Susan receives the request and accepts it.
Susan's account becomes part of Vicky's Consolidated Bill.
After Susan's account is removed from Bob's Consolidated Bill, there might be a short period before Susan accepts Vicky's request. During the interim period, Susan is responsible for any charges she incurs (and so must have a valid payment method on file with AWS). Any charges she incurs during the interim period can't be charged to Vicky's account.
A former paying account can become a linked account. You just need to make sure the paying account doesn't have any other accounts on its Consolidated Bill or any outstanding requests to invite other accounts.
To change a former paying account to a linked account
Ensure the paying account has no other accounts on its Consolidated Bill (see Removing an Account from a Consolidated Bill).
Cancel any pending requests to invite other accounts to be on the bill, which you can do from the Consolidated Billing page.
When you receive the request to add your account to a Consolidated Bill, accept it.
Your account is added to the paying account's Consolidated Bill.
There are a few other things to know about how Consolidated Billing works with other parts of AWS.
For billing purposes, Consolidated Billing treats all the accounts on the Consolidated Bill as one account. This means that all accounts on a Consolidated Bill can receive the hourly cost benefit of Amazon EC2 Reserved Instances purchased by any other account.
For example, Bob and Susan each have an account on Bob's Consolidated Bill. Susan has 5 Reserved Instances, and Bob has none. During one particular hour, Susan uses 3 instances and Bob uses 6, for a total of 9 instances used on Bob's Consolidated Bill. We bill 5 as Reserved Instances, and the remaining 4 as normal instances.
Let's say the Reserved Instances cost $0.02 per instance-hour. For these instances, we charge 5 x $0.02 = $0.10.
Let's say the normal Amazon EC2 rate is $0.10 per instance-hour. For the remaining 4 instances, we charge 4 x $0.10 = $0.40.
So, the total amount Bob is charged for the 9 instances is $0.10 + $0.40 = $0.50. If we hadn't applied the cost benefit of Susan's 5 Reserved Instances to the 9 instances on Bob's Consolidated Bill, he would have instead paid $0.64 total.
In terms of cost attribution, we attribute a dollar amount to Bob and Susan based on each person's usage. Susan used 3 of the 9 instances (one-third), and Bob used 6 (two-thirds). Therefore on the bill, one-third of the $0.50 is attributed to Susan, and the other two-thirds is attributed to Bob.
Bob receives the cost benefit from Susan's Reserved Instances only if he launches his instances in the Availability Zone where Susan purchased her Reserved Instances. For example, if Susan specified us-east-1a when she purchased her Reserved Instances, Bob must specify us-east-1a when he launches his instances in order to get the cost benefit on his Consolidated Bill. However, the actual locations of Availability Zones are independent from one account to another. For example, the us-east-1a Availability Zone for Bob's account might be in a different location than for Susan's account.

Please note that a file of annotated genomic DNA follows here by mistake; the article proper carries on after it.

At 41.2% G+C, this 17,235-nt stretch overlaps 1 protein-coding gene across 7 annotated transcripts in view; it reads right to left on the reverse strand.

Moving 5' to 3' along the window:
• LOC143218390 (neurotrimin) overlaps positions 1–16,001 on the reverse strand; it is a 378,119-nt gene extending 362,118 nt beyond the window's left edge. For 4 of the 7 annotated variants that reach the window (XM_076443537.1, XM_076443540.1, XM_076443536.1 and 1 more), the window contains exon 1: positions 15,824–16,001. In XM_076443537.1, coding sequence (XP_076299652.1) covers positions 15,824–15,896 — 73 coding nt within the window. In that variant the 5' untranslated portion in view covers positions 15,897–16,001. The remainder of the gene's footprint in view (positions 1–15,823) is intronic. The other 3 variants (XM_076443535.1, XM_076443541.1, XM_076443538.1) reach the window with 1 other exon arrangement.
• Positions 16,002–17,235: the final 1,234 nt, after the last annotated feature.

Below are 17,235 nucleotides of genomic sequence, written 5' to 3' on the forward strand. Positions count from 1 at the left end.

For billing purposes, Amazon RDS Reserved DB Instances are treated in a manner similar to Amazon EC2 Reserved Instances. For example, let's use a scenario that's like the one described previously, where Bob and Susan each have an account on Bob's Consolidated Bill. Susan has 5 Reserved DB Instances, and Bob has none. During one particular hour, Susan uses 3 DB Instances and Bob uses 6, for a total of 9 DB Instances used on Bob's Consolidated Bill. We bill 5 as Reserved DB Instances, and the remaining 4 as On-Demand DB Instances (for Amazon RDS Reserved DB Instance charges, go to the pricing page). Bob receives the cost benefit from Susan's Reserved DB Instances only if he launches his DB Instances in the same Region where Susan purchased her Reserved DB Instances.
Also, all the attributes of Susan's Reserved DB Instances (DB Engine, DB Instance class, Deployment type, and License Model) should match the attributes of the DB Instances launched by Bob. For example, let's say Susan purchased a Reserved DB Instance in us-east-1 with the following attributes
DB Engine: MySQL
DB Instance Class: m1.xlarge
Deployment Type: Multi-AZ
License Model: General Public License
This means that Bob must launch his DB Instances in us-east-1 with the exact same attributes in order to get the cost benefit on his Consolidated Bill.
To give the paying account owner the lowest bill, any AWS credits the paying and linked accounts have are applied to the Consolidated Bill. If a linked account is removed from a Consolidated Bill, any unused credits belonging to that account go with it.